Systematic reviewing

Systematic reviewing

These pages aim to give a few general pointers to help you carry out systematic review. A systematic review is not the same thing as an annotated bibliography, a best evidence topic, a critically appraised topic (CAT) or a literature search. However, it may be worthwhile reading these pages if you are about to undertake any of these activities!

Some definitions:
  • Systematic reviews are a comprehensive survey of a focused question in which all of the primary studies of the highest level of evidence are systematically identified, appraised and then summarized according to an explicit and reproducible methodology. Systematic reviews differ from traditional reviews and commentaries produced by ‘content experts’ in that they adhere to a scientific methodology which seeks to minimise bias and errors. There are a number of international organisations that prepare, maintain and disseminate systematic reviews including: The Cochrane CollaborationThe Campbell Collaboration (C2); The Joanna Briggs Institute.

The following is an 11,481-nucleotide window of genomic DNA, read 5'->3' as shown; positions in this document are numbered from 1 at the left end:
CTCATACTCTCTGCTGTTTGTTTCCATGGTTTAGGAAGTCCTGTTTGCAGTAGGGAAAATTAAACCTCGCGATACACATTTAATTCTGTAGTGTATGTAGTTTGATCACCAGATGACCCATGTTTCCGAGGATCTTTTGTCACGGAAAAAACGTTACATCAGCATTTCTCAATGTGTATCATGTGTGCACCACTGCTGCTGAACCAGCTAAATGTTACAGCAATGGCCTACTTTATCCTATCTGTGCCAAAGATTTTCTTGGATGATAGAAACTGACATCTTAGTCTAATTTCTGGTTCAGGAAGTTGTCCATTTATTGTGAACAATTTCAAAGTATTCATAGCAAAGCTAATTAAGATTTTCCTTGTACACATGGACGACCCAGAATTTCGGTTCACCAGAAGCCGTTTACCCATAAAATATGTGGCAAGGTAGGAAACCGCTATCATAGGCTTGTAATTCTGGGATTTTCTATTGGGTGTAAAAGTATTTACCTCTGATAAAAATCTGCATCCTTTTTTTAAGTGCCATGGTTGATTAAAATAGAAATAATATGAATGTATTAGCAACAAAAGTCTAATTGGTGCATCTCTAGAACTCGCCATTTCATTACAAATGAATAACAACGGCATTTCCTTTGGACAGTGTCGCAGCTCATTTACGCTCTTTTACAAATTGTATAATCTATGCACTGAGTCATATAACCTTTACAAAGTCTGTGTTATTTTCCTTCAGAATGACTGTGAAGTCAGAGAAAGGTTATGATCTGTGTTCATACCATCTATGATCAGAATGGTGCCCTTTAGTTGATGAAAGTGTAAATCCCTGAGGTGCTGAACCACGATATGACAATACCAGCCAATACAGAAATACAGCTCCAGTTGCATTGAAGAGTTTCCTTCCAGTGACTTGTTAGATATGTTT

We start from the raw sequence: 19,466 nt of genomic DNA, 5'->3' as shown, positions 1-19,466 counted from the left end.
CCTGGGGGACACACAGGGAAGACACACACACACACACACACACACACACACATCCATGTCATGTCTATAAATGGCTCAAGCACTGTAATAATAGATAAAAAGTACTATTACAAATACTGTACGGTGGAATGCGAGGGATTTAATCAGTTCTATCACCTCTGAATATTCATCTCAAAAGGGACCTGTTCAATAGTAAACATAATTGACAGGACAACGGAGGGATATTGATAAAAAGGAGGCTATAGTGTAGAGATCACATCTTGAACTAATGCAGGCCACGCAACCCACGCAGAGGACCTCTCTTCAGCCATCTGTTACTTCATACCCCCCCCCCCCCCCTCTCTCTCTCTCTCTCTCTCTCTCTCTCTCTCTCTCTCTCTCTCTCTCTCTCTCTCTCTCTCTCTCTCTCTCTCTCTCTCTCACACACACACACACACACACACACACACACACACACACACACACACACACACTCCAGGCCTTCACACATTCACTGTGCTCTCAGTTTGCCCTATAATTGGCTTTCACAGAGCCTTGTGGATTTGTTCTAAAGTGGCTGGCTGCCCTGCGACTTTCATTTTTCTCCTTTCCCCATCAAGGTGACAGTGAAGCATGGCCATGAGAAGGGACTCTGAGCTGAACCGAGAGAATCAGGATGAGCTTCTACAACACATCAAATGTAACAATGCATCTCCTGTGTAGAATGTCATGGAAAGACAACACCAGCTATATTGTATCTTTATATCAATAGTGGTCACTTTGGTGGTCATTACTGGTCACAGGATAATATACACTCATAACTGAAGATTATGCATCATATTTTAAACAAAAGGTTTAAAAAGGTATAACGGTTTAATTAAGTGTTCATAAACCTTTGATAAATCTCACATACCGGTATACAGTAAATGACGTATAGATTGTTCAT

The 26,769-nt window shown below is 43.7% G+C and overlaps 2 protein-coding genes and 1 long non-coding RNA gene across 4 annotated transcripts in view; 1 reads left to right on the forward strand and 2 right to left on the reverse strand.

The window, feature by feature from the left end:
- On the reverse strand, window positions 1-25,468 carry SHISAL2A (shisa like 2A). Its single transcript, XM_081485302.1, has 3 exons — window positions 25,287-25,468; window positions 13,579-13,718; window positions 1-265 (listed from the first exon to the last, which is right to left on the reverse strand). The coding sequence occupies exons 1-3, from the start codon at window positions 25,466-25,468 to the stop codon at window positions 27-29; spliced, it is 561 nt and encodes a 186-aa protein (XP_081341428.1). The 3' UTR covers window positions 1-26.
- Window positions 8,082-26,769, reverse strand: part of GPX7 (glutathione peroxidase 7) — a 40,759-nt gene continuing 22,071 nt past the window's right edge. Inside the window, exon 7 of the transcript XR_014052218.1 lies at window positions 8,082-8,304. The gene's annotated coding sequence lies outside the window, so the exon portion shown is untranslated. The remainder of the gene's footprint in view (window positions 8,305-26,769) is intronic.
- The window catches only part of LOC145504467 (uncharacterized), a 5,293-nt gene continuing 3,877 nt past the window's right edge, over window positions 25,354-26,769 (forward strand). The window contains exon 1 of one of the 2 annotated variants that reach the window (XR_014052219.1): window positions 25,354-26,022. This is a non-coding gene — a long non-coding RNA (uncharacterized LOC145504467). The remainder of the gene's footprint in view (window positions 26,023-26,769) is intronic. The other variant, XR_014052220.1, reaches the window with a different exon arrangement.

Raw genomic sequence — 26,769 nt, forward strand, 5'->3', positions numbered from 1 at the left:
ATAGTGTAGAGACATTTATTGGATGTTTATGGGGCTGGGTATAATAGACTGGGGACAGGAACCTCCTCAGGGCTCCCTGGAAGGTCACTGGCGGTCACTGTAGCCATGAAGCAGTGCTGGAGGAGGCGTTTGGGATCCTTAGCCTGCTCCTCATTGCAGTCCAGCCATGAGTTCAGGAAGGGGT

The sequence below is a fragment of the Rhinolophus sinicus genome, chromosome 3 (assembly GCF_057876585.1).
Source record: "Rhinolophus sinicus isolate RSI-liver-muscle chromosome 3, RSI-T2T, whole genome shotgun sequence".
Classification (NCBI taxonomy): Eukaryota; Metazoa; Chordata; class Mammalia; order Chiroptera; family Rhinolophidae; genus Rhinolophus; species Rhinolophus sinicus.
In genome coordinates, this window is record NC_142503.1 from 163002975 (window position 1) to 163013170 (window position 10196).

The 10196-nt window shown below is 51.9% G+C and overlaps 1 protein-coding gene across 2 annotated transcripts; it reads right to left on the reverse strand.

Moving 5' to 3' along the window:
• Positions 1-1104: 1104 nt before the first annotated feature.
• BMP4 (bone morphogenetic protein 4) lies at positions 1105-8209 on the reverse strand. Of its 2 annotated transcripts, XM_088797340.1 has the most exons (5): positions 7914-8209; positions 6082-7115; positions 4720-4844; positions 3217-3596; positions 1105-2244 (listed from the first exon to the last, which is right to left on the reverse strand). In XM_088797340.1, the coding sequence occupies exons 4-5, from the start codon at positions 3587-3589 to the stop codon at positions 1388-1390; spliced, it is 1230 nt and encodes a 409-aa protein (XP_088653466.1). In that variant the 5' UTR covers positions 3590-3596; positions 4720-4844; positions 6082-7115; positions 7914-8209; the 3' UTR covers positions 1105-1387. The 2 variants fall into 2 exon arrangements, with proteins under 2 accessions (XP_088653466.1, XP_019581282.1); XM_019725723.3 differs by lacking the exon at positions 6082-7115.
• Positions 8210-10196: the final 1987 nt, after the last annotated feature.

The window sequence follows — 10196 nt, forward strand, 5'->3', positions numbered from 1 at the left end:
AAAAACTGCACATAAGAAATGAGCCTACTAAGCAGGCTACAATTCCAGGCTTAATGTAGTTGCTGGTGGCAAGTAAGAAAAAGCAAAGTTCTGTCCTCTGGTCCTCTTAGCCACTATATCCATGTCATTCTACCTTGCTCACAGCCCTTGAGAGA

• A randomised controlled trial (RCT) is an experiment in which investigators randomly allocate eligible people into (for example, treatment and control) groups to receive or not to receive one or more interventions that are being compared.
  • A Meta analysis is a statistical technique for assembling the results of several studies in a review into a single numerical estimate.

  • Annotated bibliography: An annotated bibliography gives an account of the research that has been done on a given topic. It is an alphabetical list of research sources. In addition to bibliographic data, an annotated bibliography provides a concise summary of each source and some assessment of its value or relevance. Depending on your assignment, an annotated bibliography may be one stage in a larger research project, or it may be an independent project.
  • Best evidence topic: BETs were developed in the Emergency Department of Manchester Royal Infirmary, to provide rapid evidence-based answers to real-life clinical questions, using a systematic approach to reviewing the literature. BETs take into account the shortcomings of much current evidence, allowing physicians to make the best of what there is. Check out the BestBETs web site.
  • Critically appraised topic (CAT): is a short summary of evidence on a topic, usually focused around a clinical question. A CAT is like a shorter and less rigorous version of a systematic review, summarising the best available research evidence on a topic. Usually more than one study is included in a CAT. When you summarise a single study, the outcome is a critically appraised paper (or CAP).

This page was produced in collaboration with Dr Helen Marlborough of Glasgow University Library.